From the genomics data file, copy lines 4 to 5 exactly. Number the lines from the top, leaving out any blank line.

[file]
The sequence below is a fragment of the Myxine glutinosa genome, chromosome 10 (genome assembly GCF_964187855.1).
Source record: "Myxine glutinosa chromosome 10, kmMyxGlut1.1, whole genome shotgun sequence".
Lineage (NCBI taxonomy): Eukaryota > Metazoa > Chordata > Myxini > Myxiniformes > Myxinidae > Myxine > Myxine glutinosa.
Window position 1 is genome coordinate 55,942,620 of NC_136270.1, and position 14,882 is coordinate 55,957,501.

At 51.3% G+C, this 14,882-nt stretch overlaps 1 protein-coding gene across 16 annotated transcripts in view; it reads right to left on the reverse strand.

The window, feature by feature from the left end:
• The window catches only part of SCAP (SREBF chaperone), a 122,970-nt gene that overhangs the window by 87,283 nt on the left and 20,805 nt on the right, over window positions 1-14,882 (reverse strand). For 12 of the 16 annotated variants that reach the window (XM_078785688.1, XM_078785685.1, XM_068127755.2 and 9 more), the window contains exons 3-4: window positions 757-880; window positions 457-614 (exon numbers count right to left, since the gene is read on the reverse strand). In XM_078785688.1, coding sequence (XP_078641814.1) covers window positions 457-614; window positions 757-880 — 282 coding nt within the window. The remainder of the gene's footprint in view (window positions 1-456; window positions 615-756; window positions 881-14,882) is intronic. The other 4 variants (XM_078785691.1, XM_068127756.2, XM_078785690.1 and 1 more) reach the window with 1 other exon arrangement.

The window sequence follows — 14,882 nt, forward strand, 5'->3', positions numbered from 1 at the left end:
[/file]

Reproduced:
Window position 1 is genome coordinate 55,942,620 of NC_136270.1, and position 14,882 is coordinate 55,957,501.

At 51.3% G+C, this 14,882-nt stretch overlaps 1 protein-coding gene across 16 annotated transcripts in view; it reads right to left on the reverse strand.